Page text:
We're not looking for alternatives / we are not interested?

Discussion in 'Sales, Marketing & PR' started by Nissenel, Dec 12, 2019.

  1. Nissenel

    Nissenel UKBF Newcomer Free Member

    24 1
    Hi lads,

    I'm learning sales (I'm new in that profession), 90% of my daily activities is cold calling.

    I have a lot of situations like I explain shortly who I'm and what my company does, starting asking qualifying questions in order to see what customers needs, how his business looks like and if my transport service can resolve some problems or does it cheaper/faster/better in any way.

    It seems that he uses competitors, because he confirms his company moves some goods, and doesn't want to talk about him a lot because he's saying 'we're not looking for alternatives / we are not interested'. Usually I ask why and try to convince at least to get some destinations in order to propose better delivery time or price, but anchor here is very hard, many of them tell me simply 'get the f**k off we have companies already which are tested by many past years and we do not want to talk to give you a chance to hook on.'

    What should I answer? How can I overcome these and get something about them to connect with my service?

    I'm checking their websites but there is usually no enough information about where and what way they do.
    Posted: Dec 12, 2019 By: Nissenel Member since: Nov 6, 2019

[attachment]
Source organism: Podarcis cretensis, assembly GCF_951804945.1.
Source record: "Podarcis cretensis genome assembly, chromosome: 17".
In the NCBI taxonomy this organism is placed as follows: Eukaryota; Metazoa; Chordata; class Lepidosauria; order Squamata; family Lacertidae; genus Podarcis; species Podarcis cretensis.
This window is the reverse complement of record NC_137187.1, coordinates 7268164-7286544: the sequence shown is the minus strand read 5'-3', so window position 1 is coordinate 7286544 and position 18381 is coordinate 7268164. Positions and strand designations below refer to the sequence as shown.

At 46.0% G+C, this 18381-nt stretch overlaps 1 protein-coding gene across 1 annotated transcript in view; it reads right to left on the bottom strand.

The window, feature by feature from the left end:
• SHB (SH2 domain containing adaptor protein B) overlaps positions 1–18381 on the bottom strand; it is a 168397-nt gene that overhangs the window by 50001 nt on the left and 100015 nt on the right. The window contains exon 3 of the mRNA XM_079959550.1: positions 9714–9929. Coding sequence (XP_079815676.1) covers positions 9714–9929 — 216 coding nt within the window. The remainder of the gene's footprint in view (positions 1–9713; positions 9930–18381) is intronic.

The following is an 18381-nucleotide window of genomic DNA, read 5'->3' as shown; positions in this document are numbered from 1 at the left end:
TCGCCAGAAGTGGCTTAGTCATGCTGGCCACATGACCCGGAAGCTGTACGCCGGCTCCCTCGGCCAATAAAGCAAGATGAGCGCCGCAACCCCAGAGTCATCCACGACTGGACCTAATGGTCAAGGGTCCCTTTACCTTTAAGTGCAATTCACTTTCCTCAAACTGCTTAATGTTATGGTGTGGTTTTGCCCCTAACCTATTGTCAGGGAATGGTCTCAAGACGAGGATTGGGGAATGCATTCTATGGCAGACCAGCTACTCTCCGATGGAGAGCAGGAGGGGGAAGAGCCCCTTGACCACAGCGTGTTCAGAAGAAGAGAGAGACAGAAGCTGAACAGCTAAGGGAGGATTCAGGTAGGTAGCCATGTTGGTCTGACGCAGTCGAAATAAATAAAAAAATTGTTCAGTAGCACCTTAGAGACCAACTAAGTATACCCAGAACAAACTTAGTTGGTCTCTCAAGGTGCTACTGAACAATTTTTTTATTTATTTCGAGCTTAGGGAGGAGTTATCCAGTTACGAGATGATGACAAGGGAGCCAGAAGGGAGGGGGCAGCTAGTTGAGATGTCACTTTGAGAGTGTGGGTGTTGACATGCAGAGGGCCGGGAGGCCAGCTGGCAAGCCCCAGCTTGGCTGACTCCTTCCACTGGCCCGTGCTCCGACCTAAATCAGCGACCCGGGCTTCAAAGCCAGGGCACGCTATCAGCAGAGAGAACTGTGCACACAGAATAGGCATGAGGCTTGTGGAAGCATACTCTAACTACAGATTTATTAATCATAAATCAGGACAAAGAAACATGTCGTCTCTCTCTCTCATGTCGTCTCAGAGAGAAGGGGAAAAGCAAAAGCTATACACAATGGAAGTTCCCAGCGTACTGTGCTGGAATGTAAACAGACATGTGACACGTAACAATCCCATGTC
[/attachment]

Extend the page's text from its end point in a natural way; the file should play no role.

2. fisicx

    fisicx It's Major Clanger! Staff Member

    32,937 9,769
    And they are right.

    The have built up a relationship over many years and have a trusted partner. You are a complete unknown so won't even get on the shortlist.
    Posted: Dec 12, 2019 By: fisicx Member since: Sep 12, 2006
  3. Mr D

    Mr D UKBF Legend Free Member

    23,550 2,847

    Lots of businesses won't be interested. You can't get past they want to keep the relationship they have and do not want you dealing with them.

    If the service you are offering is essential to a business then they will usually already have someone they use.
    You may be trying to find the one in a hundred (or whatever ratio your industry has) where they are willing to talk. Perhaps they are unhappy with current service, perhaps current service has just put price up and that's annoying.
    Those are the ones more likely to switch.

    And to be honest, can get dozens of calls in a week about a service. You are competing with presumably lots of companies offering the exact same service all vying for the existing customers.

    Don't give up on cold calling. Just expect a lot of rejections.
    Posted: Dec 12, 2019 By: Mr D Member since: Feb 12, 2017
  4. WebshopMechanic

    WebshopMechanic UKBF Regular Full Member

    402 196
    You need to put yourself in their shoes. If it's not broke then why fix it?

    Any move from one service you already know well and that works, to another is a risk. Price is not the only reason to move so, if you are using that as your 'go to sales pitch', drop it.

    People don't always want the cheapest, especially in business. They want:
    • Value for money
    • They want trust
    • They want a supplier that does what they say they will do.
    (If the customer always wants the cheapest then I'd steer clear but that will never end well. )

    Also, you need to remember that people don't just switch to a new service off the back of a phone call.

    There is a nurturing stage. They will not jump into bed with you on the first phone call so you must build a relationship with them and get useful enough for them to learn to like you.

    This is the same with any sales process. I once courted / nurtured a retail customer for nearly 2 years before they finally gave me a £250k order. It was hard work but worth it in the end.